Now Lives: In a two-bedroom apartment in Downtown Los Angeles.
Claim to Fame: HoneyLuv (whose legal name is Taylor Character) is a house D.J. and producer who is part of a new generation of Black artists shaping dance music — blending R&B, Reggaeton, Afrobeats, house and techno into her signature sound. She has toured with Kaytranada, MK, Kevin Saunderson and other electronic music artists, and has remixed songs for Diplo and Annie Mac. Her vision, she said, is “to provide music that empowers people to be who they want to be and to be free on that dance floor with no worries of tomorrow.”
Big Break: In 2018, while serving as a drone operator in the Navy to pay for college, HoneyLuv taught herself to D.J. while stationed at Point Mugu near Malibu, Calif. She decided to pursue D.J.-ing when she left the military last year, and booked her own gig at the Flamingo Deck, a popular restaurant and lounge in San Diego. Her set of “funky deep grooves,” she said, caught the attention of a patron, Hamilton Wright, who happened to be a former agent at the United Talent Agency who represented D.J.s. With his help, she played the following week at the Day Trip Festival, a two-day house music gathering in Los Angeles.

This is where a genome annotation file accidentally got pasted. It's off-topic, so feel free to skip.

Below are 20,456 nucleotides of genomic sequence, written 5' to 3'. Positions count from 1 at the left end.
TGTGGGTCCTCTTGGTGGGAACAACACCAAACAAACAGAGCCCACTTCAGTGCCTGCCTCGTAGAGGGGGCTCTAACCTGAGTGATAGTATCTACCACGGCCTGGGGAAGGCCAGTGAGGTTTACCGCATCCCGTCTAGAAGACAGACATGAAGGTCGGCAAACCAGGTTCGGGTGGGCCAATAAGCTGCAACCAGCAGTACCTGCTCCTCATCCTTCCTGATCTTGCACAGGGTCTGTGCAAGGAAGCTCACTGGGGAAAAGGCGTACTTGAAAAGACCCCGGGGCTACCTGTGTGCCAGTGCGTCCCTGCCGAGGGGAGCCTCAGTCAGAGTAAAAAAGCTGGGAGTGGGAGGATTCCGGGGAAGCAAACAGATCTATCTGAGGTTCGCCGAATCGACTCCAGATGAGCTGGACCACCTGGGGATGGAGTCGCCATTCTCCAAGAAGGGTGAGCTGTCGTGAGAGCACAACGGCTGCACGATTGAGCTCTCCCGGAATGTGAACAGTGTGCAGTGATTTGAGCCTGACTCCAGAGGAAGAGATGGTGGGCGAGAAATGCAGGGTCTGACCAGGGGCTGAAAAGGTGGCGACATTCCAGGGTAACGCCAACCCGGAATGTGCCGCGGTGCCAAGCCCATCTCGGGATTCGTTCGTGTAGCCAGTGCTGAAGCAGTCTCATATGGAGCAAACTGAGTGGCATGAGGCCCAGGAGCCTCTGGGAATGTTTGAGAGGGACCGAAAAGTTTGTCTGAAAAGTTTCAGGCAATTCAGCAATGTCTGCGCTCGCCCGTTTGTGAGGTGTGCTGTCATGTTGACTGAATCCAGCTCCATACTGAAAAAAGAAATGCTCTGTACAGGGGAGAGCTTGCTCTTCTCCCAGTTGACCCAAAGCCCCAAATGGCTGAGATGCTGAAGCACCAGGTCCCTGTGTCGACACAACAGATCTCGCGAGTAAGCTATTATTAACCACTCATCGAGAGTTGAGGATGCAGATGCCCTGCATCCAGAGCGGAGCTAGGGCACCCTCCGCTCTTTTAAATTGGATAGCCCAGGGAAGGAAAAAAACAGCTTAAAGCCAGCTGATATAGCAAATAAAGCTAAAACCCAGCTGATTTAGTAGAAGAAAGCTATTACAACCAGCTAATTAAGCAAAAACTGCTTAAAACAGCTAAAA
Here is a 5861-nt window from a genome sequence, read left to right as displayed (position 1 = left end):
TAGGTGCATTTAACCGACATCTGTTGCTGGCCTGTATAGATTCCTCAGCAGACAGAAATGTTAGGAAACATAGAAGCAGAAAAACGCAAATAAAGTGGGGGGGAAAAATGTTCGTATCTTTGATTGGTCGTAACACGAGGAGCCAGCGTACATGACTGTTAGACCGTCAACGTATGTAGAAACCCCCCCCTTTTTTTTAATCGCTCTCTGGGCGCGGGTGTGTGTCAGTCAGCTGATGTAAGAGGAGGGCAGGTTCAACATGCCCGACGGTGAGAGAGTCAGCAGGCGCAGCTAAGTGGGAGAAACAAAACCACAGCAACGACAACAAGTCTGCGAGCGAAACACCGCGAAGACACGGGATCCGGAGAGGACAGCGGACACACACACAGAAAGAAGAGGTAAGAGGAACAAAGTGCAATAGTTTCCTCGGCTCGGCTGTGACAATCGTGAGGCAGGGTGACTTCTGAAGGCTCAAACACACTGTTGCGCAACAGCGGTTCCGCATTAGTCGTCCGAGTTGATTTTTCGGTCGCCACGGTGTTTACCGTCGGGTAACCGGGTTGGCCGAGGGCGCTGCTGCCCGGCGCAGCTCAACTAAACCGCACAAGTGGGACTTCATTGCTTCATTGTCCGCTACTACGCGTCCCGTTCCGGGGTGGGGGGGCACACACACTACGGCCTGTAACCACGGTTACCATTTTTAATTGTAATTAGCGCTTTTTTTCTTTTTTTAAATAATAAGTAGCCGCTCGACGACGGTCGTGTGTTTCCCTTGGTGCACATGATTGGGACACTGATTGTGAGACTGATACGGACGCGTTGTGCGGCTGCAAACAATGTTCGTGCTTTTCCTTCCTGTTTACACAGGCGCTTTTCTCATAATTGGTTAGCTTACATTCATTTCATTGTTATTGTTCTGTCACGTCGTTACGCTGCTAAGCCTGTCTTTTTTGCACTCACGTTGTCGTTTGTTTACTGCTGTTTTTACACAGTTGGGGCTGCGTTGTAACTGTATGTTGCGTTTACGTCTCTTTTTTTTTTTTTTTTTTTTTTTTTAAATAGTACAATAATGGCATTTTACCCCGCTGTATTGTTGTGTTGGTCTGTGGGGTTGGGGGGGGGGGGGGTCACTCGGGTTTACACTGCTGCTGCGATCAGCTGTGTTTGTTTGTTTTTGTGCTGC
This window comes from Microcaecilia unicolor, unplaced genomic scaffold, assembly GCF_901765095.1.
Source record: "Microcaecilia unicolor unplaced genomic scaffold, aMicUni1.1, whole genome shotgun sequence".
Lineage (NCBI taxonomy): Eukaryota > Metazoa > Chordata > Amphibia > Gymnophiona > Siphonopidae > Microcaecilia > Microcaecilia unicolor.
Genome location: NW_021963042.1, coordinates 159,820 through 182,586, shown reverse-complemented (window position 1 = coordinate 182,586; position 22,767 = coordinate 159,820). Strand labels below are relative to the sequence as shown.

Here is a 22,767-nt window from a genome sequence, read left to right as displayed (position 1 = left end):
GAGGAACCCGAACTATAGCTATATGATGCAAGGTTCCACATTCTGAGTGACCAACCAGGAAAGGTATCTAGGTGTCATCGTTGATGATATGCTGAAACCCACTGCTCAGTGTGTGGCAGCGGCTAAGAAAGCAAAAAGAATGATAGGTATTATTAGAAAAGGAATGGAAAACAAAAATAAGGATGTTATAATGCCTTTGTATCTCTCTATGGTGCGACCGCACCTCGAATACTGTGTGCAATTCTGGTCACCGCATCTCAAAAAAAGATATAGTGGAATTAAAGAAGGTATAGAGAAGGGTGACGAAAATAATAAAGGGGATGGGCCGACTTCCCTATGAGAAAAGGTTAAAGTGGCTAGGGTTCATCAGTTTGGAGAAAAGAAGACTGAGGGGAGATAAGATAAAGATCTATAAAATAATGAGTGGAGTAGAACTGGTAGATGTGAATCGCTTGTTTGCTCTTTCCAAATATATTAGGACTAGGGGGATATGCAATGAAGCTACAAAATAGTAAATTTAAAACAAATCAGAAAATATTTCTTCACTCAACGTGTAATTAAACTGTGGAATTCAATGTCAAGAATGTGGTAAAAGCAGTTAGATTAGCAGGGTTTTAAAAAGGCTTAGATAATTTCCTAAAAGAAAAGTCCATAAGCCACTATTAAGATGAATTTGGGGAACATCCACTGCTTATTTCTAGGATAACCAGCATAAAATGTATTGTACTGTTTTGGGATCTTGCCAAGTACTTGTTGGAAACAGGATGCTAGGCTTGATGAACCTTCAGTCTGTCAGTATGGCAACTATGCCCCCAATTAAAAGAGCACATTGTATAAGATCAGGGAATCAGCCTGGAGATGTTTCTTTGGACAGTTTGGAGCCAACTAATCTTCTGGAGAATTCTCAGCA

Latest Project: In July, HoneyLuv released her latest single “Thr33 6ix 5ive,” an up-tempo tech-house track on Black Book Records that has been streamed more than five million times on Spotify and was chosen as a BBC “Hottest Record.” HoneyLuv is also passionate about fashion and was tapped last month to be a brand ambassador for Armani Exchange. “I expect a runway one day,” she said. “They always have artists and actors doing it, so I believe D.J.s can do it, too.”
Next Thing: HoneyLuv is set to release a ’90s-style house remix of Lizzo’s “Everybody’s Gay” soon. Describing it as “an honor,” she said, “I’m a huge Lizzo fan, just for what she stands for,.” She is also releasing at least two singles in the coming months, including “Sway,” a house track featuring Dope Earth Alien on Insomniac Records, and hopes to collaborate with house music pioneers Harry Romero and Roland Clark next year.
Diversity in Dance: When HoneyLuv performed at the Electric Daisy Carnival in Las Vegas last year, she was the only Black female artist on the lineup. There have been very few in recent years and she is pushing for more inclusivity. “This music started with us, and to have a new generation of young, Black artists like myself finding their love for house music and wanting to put our mark on it has been such a beautiful experience,” she said. “It’s up to us to continue the legacy in hopes we can inspire more and more people to join this community and enjoy the music.”